3D printing comes to the rescue of self-healing materials
Researchers at the NC State University (NCSU) in the U.S. turned to 3D printing to add a healing layer to materials that will help equipment to heal onsite, a university press release said.
Self-healing materials are the next frontier of technology that can help keep equipment in service for long periods of time. There has been significant progress in this area, but it is not without its own challenges.
For instance, the self-healing material in use today still requires it to be removed from service for the healing process. At times, the healing process can require the use of a heating oven, which might not be conducive for use for large components. Additionally, there are limits to how many times the material can self-heal.
Jason Patrick, an assistant professor of civil, construction, and environmental engineering at NCSU, and his team have now addressed these challenges by using additive manufacturing or 3D printing techniques to manufacture self-healing material.
Using 3D printing to make self-healing composites
Most modern-day lightweight composite materials are made using layers of glass and carbon fiber that are held together using specialized glue. The material, when used in equipment such as aircraft wings or wind turbines, begins to give way after the glue begins to peel away and the layers separate, a process called delamination.
Patrick and his team turned to 3D printing to put a pattern of a thermoplastic healing agent onto the laminated material. Embedded inside the laminated material were thin heater layers that could be turned on by supplying an electric current. The heat, thus generated, melts the healing agent that can flow into cracks or microfractures of the composite to repair them.
Interestingly, the research team found that the process could be repeated over 100 times, and the self-healing process was still effective.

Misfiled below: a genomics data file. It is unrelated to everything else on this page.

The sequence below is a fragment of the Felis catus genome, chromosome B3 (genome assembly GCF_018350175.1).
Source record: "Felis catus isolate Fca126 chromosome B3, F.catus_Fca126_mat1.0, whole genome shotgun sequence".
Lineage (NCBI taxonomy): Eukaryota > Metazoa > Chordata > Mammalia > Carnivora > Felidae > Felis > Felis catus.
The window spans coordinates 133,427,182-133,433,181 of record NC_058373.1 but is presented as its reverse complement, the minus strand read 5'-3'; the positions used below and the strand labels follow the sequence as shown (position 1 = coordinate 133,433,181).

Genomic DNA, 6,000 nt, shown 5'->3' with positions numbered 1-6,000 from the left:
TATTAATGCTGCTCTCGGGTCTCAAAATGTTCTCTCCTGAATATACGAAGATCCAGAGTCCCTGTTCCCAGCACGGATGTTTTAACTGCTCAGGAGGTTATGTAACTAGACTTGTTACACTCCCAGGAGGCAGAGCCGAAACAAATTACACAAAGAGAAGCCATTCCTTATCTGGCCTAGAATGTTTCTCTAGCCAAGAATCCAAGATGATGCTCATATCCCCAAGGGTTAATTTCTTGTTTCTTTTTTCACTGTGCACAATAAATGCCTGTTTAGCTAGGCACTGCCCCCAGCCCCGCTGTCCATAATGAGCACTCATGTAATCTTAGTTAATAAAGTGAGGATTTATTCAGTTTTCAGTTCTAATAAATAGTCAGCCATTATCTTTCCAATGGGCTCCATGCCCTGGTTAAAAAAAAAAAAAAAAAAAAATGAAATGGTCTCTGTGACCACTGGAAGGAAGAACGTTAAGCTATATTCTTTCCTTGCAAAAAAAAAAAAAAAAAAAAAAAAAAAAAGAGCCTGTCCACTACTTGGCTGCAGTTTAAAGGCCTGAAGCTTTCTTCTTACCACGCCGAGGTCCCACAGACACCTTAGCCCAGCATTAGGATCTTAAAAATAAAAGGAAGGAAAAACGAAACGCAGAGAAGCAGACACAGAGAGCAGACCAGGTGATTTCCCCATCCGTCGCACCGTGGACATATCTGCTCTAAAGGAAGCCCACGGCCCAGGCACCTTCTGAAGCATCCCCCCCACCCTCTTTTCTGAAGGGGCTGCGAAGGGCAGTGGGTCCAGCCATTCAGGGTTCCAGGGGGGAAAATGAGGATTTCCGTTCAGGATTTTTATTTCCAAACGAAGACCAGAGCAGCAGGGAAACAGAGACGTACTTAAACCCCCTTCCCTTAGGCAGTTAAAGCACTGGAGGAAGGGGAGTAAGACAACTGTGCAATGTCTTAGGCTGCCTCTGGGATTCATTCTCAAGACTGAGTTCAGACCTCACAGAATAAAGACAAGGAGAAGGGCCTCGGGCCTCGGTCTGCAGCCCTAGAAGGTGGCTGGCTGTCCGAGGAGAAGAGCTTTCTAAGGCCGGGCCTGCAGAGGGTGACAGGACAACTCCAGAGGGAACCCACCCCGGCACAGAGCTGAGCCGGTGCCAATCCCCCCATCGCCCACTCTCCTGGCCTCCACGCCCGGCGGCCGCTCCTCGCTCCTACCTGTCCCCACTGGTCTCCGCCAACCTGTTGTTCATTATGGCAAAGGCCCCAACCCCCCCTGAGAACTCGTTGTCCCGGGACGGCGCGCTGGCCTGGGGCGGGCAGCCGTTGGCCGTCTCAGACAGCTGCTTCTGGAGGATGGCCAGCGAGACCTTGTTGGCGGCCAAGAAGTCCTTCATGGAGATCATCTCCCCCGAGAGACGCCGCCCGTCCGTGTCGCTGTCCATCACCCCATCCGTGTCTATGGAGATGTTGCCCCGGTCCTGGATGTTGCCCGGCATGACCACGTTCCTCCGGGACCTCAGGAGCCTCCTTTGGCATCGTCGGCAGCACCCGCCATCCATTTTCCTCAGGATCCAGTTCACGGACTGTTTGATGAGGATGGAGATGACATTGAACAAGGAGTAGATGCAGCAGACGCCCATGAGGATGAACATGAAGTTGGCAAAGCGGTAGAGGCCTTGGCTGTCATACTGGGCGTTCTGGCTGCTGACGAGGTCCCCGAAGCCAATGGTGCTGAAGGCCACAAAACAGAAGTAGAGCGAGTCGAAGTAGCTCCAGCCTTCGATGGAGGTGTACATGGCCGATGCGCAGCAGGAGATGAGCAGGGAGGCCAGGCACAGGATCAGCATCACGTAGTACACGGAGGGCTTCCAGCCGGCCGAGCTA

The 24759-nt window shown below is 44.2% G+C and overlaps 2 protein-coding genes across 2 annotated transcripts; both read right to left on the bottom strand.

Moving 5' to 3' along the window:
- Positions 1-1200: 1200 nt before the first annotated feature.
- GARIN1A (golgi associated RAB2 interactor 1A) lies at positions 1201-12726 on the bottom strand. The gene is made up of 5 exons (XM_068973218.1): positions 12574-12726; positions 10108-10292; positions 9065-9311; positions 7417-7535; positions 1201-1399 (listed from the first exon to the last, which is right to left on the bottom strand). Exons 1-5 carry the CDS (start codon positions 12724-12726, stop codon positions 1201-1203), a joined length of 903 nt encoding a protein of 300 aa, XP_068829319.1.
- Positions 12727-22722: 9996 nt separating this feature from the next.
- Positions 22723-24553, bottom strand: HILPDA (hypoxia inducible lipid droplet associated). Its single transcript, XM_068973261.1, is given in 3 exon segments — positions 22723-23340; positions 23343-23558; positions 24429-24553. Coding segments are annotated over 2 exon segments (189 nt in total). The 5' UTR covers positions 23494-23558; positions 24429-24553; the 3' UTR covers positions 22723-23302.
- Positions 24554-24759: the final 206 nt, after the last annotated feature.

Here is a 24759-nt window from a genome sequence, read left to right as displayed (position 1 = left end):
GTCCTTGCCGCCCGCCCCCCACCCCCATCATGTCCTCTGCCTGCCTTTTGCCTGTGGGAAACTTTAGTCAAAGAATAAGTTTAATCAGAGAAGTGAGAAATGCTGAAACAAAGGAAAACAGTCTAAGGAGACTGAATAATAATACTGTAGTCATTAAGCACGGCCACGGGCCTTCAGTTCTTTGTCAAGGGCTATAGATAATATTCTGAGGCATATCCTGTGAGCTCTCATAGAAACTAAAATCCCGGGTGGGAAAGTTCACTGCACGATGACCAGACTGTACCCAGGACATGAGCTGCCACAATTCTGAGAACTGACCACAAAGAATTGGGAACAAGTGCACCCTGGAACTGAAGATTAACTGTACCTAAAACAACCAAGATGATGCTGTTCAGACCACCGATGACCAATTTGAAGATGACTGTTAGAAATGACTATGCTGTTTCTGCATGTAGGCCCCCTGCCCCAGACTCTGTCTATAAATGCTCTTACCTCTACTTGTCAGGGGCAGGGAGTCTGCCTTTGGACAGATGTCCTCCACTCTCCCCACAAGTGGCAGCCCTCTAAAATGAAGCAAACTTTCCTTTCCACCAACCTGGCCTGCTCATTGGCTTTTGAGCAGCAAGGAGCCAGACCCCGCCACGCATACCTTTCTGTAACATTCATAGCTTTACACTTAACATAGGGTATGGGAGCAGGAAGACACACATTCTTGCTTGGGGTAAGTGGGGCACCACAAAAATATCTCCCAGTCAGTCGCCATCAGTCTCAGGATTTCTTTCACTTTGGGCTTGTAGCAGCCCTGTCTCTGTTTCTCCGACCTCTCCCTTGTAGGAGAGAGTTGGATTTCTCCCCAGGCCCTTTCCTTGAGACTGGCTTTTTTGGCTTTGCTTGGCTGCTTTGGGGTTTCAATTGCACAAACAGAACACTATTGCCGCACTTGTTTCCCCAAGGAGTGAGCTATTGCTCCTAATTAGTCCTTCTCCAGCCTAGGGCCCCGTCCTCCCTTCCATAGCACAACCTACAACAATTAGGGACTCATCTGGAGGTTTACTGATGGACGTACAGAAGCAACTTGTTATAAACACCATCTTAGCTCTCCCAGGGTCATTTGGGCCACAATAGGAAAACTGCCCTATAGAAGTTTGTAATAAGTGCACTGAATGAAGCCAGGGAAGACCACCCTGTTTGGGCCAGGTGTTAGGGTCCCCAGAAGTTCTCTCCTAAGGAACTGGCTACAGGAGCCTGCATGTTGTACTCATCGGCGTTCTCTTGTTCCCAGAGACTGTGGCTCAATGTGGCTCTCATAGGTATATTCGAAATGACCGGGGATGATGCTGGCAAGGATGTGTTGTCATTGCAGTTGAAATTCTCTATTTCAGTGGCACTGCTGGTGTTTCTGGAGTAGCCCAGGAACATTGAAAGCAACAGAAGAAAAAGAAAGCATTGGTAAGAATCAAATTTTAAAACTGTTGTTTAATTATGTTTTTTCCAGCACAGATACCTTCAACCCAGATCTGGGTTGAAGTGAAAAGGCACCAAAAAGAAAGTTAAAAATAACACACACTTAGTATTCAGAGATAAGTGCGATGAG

Advantages of self-healing composites
The research also found that the composite made using this technique was inherently resistant to fracture by as much as 500 percent. This meant that the material was less likely to get delaminated in the first place. Even when it did, the self-healing property of the material would allow it to remain in service for long periods of time.
By increasing the longevity of the equipment made using these composites, the researchers are making them more sustainable. This would apply to a range of equipment made from these composites ranging from wind turbines to automotive components, satellites, as well as sporting goods, the researchers said in the press release.
When used to make aircraft wings, the heating elements could also be put to use to remove ice from the wings, whether on the ground or during flight. This would help airlines reduce their dependence on chemical agents for these purposes, the press release said.
The research findings were published in Nature Communications.
Natural processes continuously degrade a material’s performance throughout its life cycle. An emerging class of synthetic self-healing polymers and composites possess property-retaining functions with the promise of longer lifetimes. But sustained in-service repair of structural fiber-reinforced composites remains unfulfilled due to material heterogeneity and thermodynamic barriers in commonly cross-linked polymer-matrix constituents. Overcoming these inherent challenges for mechanical self-recovery is vital to extend in-service operation and attain widespread adoption of such bioinspired structural materials. Here we transcend existing obstacles and report a fiber-composite capable of capable of minute-scale and prolonged in situ healing—100 cycles: an order of magnitude higher than prior studies. By 3D printing a mendable thermoplastic onto woven glass/carbon fiber reinforcement and co-laminating with electrically resistive heater interlayers, we achieve in situ thermal remending of internal delamination via dynamic bond re-association. Full fracture recovery occurs below the glass-transition temperature of the thermoset epoxy-matrix composite, thus preserving stiffness during and after repair. A discovery of chemically driven improvement in thermal remending of glass-over carbon-fiber composites is also revealed. The marked lifetime extension offered by this self-healing strategy mitigates costly maintenance, facilitates repair of difficult-to-access structures (e.g., wind-turbine blades), and reduces part replacement, thereby benefiting the economy and the environment.
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